Martin Davis (mathematician)


Martin David Davis (born March 8, 1928) is an American mathematician, known for his work on Hilbert's tenth problem.[1][2]

Martin Davis
Martin Davis.jpg
Born (1928-03-08) March 8, 1928 (age 94)
Alma materPrinceton University
Known forDavis–Putnam algorithm
DPLL algorithm
work on Hilbert's tenth problem
AwardsChauvenet Prize (1975)
Scientific career
InstitutionsNew York University
ThesisOn the Theory of Recursive Unsolvability (1950)
Doctoral advisorAlonzo Church
Doctoral studentsMoshe Koppel, Donald W. Loveland


Davis's parents were Jewish immigrants to the US from Łódź, Poland, and married after they met again in New York City. Davis grew up in the Bronx, where his parents encouraged him to obtain a full education.[1][2]

He received his Ph.D. from Princeton University in 1950, where his advisor was Alonzo Church.[1][2][3] During a research instructorship at the University of Illinois at Urbana-Champaign in the early 1950s, he joined the Control Systems Lab and became one of the early programmers of the ORDVAC.[1] He is Professor Emeritus at New York University.


Davis is the co-inventor of the Davis–Putnam algorithm and the DPLL algorithms. He is also known for his model of Post–Turing machines, and his work on Hilbert's tenth problem leading to the MRDP theorem.

Awards and honorsEdit

In 1975, Davis won the Leroy P. Steele Prize, the Chauvenet Prize (with Reuben Hersh), and in 1974 the Lester R. Ford Award for his expository writing related to his work on Hilbert's tenth problem.[2][4] He became a fellow of the American Academy of Arts and Sciences in 1982,[2] and in 2012, he was selected as one of the inaugural fellows of the American Mathematical Society.[5]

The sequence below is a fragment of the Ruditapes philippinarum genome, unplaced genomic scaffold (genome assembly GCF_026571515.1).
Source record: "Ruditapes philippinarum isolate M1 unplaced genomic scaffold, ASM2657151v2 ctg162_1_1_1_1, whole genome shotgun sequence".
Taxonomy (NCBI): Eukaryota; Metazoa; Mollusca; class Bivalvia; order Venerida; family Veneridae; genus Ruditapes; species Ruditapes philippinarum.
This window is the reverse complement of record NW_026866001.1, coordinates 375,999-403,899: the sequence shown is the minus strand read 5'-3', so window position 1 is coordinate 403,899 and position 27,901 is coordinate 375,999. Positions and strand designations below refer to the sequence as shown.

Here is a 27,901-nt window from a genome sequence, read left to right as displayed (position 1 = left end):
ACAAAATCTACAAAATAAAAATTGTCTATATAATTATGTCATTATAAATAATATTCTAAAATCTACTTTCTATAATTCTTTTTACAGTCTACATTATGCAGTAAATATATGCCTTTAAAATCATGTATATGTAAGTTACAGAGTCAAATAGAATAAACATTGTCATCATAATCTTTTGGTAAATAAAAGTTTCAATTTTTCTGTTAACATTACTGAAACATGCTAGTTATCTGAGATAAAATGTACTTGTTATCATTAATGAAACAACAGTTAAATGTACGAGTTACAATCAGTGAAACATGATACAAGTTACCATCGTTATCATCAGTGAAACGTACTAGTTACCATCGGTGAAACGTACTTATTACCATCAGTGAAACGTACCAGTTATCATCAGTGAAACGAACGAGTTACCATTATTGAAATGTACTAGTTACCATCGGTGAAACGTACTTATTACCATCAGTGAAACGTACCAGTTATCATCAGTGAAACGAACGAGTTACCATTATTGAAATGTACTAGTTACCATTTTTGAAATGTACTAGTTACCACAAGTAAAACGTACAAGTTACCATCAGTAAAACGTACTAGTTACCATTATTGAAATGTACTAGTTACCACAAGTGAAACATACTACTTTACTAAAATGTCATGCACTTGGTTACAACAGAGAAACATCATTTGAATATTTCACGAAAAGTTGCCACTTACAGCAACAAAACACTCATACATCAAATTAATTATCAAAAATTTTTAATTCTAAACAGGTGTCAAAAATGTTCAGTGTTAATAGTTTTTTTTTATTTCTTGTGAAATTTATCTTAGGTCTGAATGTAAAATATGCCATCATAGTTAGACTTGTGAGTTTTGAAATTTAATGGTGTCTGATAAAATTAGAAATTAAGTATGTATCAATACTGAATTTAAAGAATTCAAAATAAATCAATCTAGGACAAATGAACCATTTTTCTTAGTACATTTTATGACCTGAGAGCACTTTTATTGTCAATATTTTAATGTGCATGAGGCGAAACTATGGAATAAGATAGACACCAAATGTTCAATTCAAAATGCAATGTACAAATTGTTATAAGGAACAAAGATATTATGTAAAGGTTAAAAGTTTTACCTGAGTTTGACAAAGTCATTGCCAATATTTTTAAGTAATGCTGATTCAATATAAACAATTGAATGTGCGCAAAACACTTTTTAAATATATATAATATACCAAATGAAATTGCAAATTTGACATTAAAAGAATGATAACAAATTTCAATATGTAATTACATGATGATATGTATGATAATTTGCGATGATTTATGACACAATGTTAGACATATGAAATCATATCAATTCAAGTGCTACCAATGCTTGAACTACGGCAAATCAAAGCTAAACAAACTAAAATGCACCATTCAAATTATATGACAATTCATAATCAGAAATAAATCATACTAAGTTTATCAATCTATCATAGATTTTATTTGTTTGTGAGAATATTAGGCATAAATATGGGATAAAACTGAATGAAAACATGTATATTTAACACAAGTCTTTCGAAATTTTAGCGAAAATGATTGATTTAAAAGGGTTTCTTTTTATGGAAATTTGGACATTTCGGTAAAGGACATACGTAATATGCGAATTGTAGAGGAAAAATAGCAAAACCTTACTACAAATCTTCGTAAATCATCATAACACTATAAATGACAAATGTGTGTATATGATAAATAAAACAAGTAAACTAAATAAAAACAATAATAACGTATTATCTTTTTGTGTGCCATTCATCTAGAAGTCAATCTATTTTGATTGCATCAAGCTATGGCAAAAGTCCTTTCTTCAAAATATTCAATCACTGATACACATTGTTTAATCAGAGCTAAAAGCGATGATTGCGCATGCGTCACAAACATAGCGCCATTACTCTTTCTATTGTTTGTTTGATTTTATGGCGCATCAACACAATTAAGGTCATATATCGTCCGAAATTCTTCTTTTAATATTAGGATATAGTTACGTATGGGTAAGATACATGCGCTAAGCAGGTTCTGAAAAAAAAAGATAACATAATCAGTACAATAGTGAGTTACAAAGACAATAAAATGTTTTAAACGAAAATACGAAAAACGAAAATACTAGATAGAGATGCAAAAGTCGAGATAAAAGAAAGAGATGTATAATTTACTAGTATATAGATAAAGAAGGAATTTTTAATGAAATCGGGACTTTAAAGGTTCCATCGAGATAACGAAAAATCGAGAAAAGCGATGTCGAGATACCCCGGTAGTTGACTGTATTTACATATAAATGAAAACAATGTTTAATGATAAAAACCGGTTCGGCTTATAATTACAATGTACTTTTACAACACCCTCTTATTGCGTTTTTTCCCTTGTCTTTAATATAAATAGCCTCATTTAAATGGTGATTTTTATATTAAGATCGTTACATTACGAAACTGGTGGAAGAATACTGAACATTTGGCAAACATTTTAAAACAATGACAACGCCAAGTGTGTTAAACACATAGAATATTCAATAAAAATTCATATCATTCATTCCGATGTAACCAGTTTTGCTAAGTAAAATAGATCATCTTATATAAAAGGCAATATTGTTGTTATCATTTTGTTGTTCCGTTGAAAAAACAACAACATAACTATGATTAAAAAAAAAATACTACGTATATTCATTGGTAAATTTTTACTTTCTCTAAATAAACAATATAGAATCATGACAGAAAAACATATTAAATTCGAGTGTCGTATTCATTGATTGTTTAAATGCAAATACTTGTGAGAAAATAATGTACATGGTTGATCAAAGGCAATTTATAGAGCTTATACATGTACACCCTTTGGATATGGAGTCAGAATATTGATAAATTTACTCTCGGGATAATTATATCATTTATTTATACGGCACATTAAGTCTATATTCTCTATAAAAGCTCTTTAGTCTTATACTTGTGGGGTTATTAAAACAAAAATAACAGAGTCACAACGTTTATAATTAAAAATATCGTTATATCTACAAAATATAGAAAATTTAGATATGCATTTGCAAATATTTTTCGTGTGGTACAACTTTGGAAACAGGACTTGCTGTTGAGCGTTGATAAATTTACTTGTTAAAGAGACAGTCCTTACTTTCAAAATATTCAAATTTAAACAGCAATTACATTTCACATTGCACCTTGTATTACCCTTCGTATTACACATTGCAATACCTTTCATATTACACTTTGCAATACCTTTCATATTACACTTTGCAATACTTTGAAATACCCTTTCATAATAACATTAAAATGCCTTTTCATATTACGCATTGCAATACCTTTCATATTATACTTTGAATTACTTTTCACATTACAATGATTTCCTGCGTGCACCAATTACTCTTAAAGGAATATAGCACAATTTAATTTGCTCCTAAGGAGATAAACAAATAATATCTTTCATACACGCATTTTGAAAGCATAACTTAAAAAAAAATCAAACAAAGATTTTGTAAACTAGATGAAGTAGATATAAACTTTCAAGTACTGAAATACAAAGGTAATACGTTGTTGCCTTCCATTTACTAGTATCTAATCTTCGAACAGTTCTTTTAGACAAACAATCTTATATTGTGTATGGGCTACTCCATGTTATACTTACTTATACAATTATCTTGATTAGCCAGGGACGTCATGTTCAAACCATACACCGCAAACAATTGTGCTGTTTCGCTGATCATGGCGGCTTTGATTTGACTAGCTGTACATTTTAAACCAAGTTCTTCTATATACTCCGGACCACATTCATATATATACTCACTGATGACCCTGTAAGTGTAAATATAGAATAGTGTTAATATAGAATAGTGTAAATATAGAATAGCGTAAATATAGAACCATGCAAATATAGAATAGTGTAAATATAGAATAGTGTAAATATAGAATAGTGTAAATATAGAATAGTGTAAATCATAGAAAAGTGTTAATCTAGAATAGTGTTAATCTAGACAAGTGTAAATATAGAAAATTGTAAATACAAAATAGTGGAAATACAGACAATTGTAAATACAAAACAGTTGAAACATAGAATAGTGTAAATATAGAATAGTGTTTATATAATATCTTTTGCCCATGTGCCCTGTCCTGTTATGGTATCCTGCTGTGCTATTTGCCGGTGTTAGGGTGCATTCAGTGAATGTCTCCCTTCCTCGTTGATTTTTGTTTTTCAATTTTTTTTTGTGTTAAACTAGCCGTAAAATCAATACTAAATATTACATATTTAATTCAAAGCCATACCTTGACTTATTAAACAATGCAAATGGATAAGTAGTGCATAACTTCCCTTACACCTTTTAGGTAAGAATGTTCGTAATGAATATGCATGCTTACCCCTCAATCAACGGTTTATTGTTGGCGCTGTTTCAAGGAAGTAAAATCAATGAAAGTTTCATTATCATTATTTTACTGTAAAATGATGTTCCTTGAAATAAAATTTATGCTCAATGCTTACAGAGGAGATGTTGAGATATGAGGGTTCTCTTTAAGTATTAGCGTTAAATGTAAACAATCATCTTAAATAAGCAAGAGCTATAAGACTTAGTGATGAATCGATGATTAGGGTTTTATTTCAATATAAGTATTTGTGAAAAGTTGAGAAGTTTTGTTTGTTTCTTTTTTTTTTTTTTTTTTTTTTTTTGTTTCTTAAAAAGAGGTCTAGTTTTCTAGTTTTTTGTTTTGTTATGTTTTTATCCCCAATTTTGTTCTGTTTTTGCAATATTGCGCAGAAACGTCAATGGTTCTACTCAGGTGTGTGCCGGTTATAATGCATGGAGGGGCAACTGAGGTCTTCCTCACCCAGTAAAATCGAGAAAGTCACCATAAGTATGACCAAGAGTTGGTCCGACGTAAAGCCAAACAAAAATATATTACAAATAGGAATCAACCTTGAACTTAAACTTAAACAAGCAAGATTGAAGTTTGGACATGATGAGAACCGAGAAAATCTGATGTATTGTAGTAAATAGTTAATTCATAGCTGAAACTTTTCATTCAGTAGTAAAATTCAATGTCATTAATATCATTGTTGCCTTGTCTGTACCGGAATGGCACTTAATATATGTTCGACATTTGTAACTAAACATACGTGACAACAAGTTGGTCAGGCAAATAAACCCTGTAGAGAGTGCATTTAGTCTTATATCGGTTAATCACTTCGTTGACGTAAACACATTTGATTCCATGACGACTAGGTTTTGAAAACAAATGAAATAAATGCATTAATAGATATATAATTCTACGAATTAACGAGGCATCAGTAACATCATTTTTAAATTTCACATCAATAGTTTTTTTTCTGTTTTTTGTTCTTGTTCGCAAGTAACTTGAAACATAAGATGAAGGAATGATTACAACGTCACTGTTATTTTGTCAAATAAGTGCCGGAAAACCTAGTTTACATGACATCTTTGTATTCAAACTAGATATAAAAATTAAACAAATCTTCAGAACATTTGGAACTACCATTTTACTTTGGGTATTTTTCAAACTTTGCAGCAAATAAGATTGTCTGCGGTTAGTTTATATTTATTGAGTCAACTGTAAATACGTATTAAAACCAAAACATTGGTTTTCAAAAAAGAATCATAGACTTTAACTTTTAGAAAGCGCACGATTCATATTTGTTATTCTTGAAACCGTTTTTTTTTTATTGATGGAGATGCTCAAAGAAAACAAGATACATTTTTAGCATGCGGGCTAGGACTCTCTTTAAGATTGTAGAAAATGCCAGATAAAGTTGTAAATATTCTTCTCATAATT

Selected publicationsEdit

  • Davis, Martin (1958). Computability and Unsolvability. New York: Dover. ISBN 0-486-61471-9. 1982 Dover reprint
  • Davis, Martin (1977). Applied nonstandard analysis. New York: Wiley. ISBN 9780471198970. 2014 Dover reprint
  • Davis, Martin; Weyuker, Elaine J.; Sigal, Ron (1994). Computability, complexity, and languages: fundamentals of theoretical computer science (2nd ed.). Boston: Academic Press, Harcourt, Brace. ISBN 9780122063824.
  • Davis, Martin (2000). The Universal Computer: The Road from Leibniz to Turing. Norton. ISBN 0393047857.. Reprinted as Engines of Logic: Mathematicians and the Origin of the Computer. New York: Norton. 2000. ISBN 9780393322293.
  • Davis, Martin (1973), "Hilbert's Tenth Problem is Unsolvable", American Mathematical Monthly, 80(3), 233–269. doi:10.1080/00029890.1973.11993265
  • Davis, Martin (1995), "Is mathematical insight algorithmic?", Behavioral and Brain Sciences, 13(4), 659–60.
  • Davis, Martin (2020), "Seventy Years of Computer Science", In: Blass A., Cégielski P., Dershowitz N., Droste M., Finkbeiner B. (eds.) Fields of Logic and Computation III, 105–117. Lecture Notes in Computer Science, vol. 12180. Springer: Cham, Switzerland. doi:10.1007/978-3-030-48006-6_8

See alsoEdit


  1. ^ a b c d Jackson, Allyn (September 2007), "Interview with Martin Davis" (PDF), Notices of the American Mathematical Society, Providence, RI: American Mathematical Society (published May 2008), vol. 55, no. 5, pp. 560–571, ISSN 0002-9920, OCLC 1480366.
  2. ^ a b c d e O'Connor, John J.; Robertson, Edmund F., "Martin Davis (mathematician)", MacTutor History of Mathematics archive, University of St Andrews
  3. ^ Martin Davis at the Mathematics Genealogy Project
  4. ^ Davis, Martin (1973). "Hilbert's tenth problem is unsolvable". Amer. Math. Monthly. 80 (3): 233–269. doi:10.2307/2318447. JSTOR 2318447.
  5. ^ List of Fellows of the American Mathematical Society, retrieved 2014-03-17.

External linksEdit

  •   Quotations related to Martin Davis (mathematician) at Wikiquote
  • Martin Davis' website
  • Celebrating Emil Post & His "Intractable Problem" of Tag: 100 Years Later on YouTube, including contributions by Martin Davis (from 1 hour 39 minutes in the recording)